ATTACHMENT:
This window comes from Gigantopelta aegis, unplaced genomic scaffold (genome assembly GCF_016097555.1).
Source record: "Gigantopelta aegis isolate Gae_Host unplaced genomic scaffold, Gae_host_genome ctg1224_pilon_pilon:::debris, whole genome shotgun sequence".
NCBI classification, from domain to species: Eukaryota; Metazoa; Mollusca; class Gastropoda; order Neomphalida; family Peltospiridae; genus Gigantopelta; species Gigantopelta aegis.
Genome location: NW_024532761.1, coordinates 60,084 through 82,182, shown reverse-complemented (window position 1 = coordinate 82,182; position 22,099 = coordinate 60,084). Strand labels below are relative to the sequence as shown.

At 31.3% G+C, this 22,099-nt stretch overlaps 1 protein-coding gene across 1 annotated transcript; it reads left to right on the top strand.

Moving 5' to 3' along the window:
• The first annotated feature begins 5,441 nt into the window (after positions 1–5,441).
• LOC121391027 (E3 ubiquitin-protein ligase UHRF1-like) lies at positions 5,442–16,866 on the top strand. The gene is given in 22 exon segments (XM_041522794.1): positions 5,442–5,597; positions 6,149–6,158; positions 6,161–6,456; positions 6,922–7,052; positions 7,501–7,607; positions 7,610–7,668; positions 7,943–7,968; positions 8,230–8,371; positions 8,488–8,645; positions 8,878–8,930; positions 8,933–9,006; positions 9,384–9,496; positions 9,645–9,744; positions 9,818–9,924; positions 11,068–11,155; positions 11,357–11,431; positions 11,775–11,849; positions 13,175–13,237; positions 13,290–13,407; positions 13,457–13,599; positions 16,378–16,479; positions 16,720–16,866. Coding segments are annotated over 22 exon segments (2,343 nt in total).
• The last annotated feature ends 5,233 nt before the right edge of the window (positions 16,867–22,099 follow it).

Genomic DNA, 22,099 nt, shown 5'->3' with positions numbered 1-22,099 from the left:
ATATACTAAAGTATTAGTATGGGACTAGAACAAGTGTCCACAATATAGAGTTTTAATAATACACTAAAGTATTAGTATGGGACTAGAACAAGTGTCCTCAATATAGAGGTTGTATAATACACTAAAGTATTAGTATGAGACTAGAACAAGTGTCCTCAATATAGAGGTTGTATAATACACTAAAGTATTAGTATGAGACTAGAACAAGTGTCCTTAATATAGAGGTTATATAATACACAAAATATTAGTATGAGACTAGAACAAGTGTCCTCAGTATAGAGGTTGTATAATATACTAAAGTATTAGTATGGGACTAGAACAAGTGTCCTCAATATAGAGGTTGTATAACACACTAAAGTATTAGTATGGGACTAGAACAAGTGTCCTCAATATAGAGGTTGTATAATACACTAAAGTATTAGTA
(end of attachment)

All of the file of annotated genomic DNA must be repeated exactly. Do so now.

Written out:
This window comes from Gigantopelta aegis, unplaced genomic scaffold (genome assembly GCF_016097555.1).
Source record: "Gigantopelta aegis isolate Gae_Host unplaced genomic scaffold, Gae_host_genome ctg1224_pilon_pilon:::debris, whole genome shotgun sequence".
NCBI classification, from domain to species: Eukaryota; Metazoa; Mollusca; class Gastropoda; order Neomphalida; family Peltospiridae; genus Gigantopelta; species Gigantopelta aegis.
Genome location: NW_024532761.1, coordinates 60,084 through 82,182, shown reverse-complemented (window position 1 = coordinate 82,182; position 22,099 = coordinate 60,084). Strand labels below are relative to the sequence as shown.

At 31.3% G+C, this 22,099-nt stretch overlaps 1 protein-coding gene across 1 annotated transcript; it reads left to right on the top strand.

Moving 5' to 3' along the window:
• The first annotated feature begins 5,441 nt into the window (after positions 1–5,441).
• LOC121391027 (E3 ubiquitin-protein ligase UHRF1-like) lies at positions 5,442–16,866 on the top strand. The gene is given in 22 exon segments (XM_041522794.1): positions 5,442–5,597; positions 6,149–6,158; positions 6,161–6,456; positions 6,922–7,052; positions 7,501–7,607; positions 7,610–7,668; positions 7,943–7,968; positions 8,230–8,371; positions 8,488–8,645; positions 8,878–8,930; positions 8,933–9,006; positions 9,384–9,496; positions 9,645–9,744; positions 9,818–9,924; positions 11,068–11,155; positions 11,357–11,431; positions 11,775–11,849; positions 13,175–13,237; positions 13,290–13,407; positions 13,457–13,599; positions 16,378–16,479; positions 16,720–16,866. Coding segments are annotated over 22 exon segments (2,343 nt in total).
• The last annotated feature ends 5,233 nt before the right edge of the window (positions 16,867–22,099 follow it).

Genomic DNA, 22,099 nt, shown 5'->3' with positions numbered 1-22,099 from the left:
ATATACTAAAGTATTAGTATGGGACTAGAACAAGTGTCCACAATATAGAGTTTTAATAATACACTAAAGTATTAGTATGGGACTAGAACAAGTGTCCTCAATATAGAGGTTGTATAATACACTAAAGTATTAGTATGAGACTAGAACAAGTGTCCTCAATATAGAGGTTGTATAATACACTAAAGTATTAGTATGAGACTAGAACAAGTGTCCTTAATATAGAGGTTATATAATACACAAAATATTAGTATGAGACTAGAACAAGTGTCCTCAGTATAGAGGTTGTATAATATACTAAAGTATTAGTATGGGACTAGAACAAGTGTCCTCAATATAGAGGTTGTATAACACACTAAAGTATTAGTATGGGACTAGAACAAGTGTCCTCAATATAGAGGTTGTATAATACACTAAAGTATTAGTA